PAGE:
Snakes are perhaps one of the scariest garden pests. Depending on where you live, there’s a possibility that they’re venomous or aggressive.
Even if you don’t have dangerous snakes where you live, they can still be frightening. This poll from several years ago showed that snakes are actually one of America’s top fears.
If you’re interested in starting your own greenhouse, but you’re wondering if greenhouses attract snakes, you’ve found the right article. We’ll tell you about whether or not snakes are drawn to greenhouses, and if so, how you can keep them away without harming them.
Quick Answer: Do Greenhouses Attract Snakes?
Like with gardens, greenhouses can attract snakes. Other types of garden pests, such as rodents and insects, can make good food for these scaly predators, and they tend to love hiding in greenhouses.
Furthermore, your greenhouse can provide a warm, safe shelter for snakes to curl up in.
How to Keep Snakes Out of Your Greenhouse
Snakes may be attracted to your greenhouse, but that doesn’t mean you have to settle for letting them in. There are plenty of things you can do to keep them from giving you an unexpected scare while you’re gardening.
Here are some of the most humane methods you can use to drive away snakes:
- Keep their food out of your greenhouse.
- Don’t let the grass get too long.
- Clear away any clutter.
- Block entry holes or cracks.
- Remove any possible sources for drinking water.
Keep their food out of your greenhouse.
Snakes will naturally follow wherever their food supply is. The food they like to eat most includes birds or rodents, so if you can keep these animals from hanging around your greenhouse, snakes won’t want to be there, either.
For starters, move any bird feeders you have away from the greenhouse. This prevents bird seed from dropping on the ground around the structure, which is a draw to all kinds of rodents.
Next, take action to prevent rodents from getting in your greenhouse. We discuss how to repel rats in more detail here, but in a nutshell, that means sealing the greenhouse and cleaning it up.
Don’t let the grass get too long.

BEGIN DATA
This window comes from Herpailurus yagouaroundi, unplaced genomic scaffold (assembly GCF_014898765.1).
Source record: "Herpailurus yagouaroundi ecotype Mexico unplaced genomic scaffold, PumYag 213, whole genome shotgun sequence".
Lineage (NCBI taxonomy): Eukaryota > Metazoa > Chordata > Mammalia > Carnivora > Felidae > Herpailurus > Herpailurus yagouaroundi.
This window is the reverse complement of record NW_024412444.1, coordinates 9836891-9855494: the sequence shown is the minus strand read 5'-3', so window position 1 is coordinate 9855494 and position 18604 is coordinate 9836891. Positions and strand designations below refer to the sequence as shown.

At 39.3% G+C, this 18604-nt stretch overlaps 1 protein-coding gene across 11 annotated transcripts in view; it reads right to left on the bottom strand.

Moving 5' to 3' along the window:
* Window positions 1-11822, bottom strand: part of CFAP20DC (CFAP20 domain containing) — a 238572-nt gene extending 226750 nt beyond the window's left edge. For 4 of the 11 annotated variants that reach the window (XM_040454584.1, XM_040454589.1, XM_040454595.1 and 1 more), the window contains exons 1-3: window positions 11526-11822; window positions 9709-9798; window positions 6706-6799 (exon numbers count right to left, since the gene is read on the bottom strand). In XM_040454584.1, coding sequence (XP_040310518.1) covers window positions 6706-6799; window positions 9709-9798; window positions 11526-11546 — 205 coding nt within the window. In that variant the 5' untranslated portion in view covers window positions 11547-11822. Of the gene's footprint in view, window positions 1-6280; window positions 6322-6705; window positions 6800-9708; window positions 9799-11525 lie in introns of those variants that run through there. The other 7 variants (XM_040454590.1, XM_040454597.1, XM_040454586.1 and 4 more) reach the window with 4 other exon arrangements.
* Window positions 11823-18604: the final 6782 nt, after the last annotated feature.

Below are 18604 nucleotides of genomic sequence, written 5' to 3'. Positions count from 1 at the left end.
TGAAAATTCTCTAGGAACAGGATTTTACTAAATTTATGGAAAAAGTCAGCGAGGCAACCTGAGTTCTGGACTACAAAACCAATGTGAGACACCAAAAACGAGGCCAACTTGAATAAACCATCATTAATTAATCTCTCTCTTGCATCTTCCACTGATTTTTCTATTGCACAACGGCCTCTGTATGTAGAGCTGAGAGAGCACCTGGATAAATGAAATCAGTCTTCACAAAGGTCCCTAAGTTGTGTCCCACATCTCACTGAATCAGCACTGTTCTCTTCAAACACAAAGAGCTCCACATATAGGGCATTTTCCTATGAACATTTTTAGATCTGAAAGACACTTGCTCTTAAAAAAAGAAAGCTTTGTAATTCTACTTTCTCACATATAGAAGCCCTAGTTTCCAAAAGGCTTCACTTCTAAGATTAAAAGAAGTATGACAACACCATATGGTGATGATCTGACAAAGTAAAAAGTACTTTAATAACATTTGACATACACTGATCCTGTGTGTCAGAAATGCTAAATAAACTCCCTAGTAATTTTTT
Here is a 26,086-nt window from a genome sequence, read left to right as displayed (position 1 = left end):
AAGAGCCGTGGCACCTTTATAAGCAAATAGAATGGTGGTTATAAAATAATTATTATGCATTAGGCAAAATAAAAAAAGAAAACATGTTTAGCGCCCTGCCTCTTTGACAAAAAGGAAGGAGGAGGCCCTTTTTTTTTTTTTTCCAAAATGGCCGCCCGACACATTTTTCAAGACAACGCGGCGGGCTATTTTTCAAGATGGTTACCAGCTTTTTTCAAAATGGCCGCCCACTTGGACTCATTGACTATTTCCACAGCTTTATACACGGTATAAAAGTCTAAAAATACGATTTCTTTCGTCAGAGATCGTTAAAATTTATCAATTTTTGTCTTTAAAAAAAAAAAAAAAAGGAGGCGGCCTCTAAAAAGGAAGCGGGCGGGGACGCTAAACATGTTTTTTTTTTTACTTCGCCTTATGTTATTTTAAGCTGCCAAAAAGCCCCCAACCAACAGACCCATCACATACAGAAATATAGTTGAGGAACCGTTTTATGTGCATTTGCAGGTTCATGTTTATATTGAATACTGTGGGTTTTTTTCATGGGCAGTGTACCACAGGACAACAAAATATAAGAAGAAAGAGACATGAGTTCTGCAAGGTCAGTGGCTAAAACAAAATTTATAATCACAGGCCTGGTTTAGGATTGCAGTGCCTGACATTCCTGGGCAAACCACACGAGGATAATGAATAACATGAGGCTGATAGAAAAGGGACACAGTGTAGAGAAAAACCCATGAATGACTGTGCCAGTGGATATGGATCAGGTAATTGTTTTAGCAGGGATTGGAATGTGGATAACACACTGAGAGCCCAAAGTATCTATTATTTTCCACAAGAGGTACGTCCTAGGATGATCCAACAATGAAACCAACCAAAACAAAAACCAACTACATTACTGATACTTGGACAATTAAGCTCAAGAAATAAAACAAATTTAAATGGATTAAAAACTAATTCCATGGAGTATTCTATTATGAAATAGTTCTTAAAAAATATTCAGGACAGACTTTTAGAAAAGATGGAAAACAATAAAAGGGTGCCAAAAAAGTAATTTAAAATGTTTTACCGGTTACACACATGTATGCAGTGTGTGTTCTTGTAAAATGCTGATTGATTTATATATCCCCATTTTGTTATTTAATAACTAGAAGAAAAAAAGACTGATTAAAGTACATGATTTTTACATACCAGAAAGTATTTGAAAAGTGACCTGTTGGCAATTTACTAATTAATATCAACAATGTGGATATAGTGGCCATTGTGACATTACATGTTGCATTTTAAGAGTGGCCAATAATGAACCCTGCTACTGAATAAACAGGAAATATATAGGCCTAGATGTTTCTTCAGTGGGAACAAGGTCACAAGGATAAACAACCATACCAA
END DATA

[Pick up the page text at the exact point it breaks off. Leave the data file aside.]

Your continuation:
Long grass is a haven for snakes. It helps camouflage them from prey while they’re hunting.
That means you can make your greenhouses far less attractive to them if they have go out in the open to reach it. Mow your lawn regularly, especially around the greenhouse, to keep the grass nice and short.
Pay attention to any hedges, too. Rodents love hiding in hedges, so you should plan to keep hedges near the greenhouse trimmed and well-manicured.
Clear away any clutter.
Just like other pests, snakes love to curl up in things like wood piles, rocks, trash, or compost. You should do your best to keep your greenhouses free and clear from any kind of clutter.
That way, snakes won’t have any shelter or camouflage to hide in. They’ll feel vulnerable in your greenhouse and won’t want to stay.
Block entry holes or cracks.
One of the best things you can do is prevent snakes from getting in your greenhouse in the first place. Start by carefully examining the inside and outside of the building.
Your goal is to find any holes or cracks in the walls that a snake could slip through. Keep in mind these openings don’t need to be very wide. For some types of snakes, a hole as wide as your finger is ample room for them to wriggle into.
Once you find these openings, seal them up.
Remove any possible sources for drinking water.
Snakes like water, much like any other animal. Limiting the water sources in your greenhouse will go a long way towards repelling snakes.
Check your faucets or taps to ensure they’re not leaking. Mop up any puddles of standing water on the floor and make sure any drains aren’t too damp or easily accessible.
Similar to other garden pests, snakes love greenhouses. They’re warm, safe, and oftentimes draw in delicious prey.
But with several easy steps, you can turn your welcoming greenhouse into a snake-free zone. Follow the tips in this guide, and your greenhouse won’t be a haven for pests.
Sometimes, specific greenhouses are designed to be resistant to pests. If you’d like to see some examples, take a look at our picks for the best greenhouses for Alabama.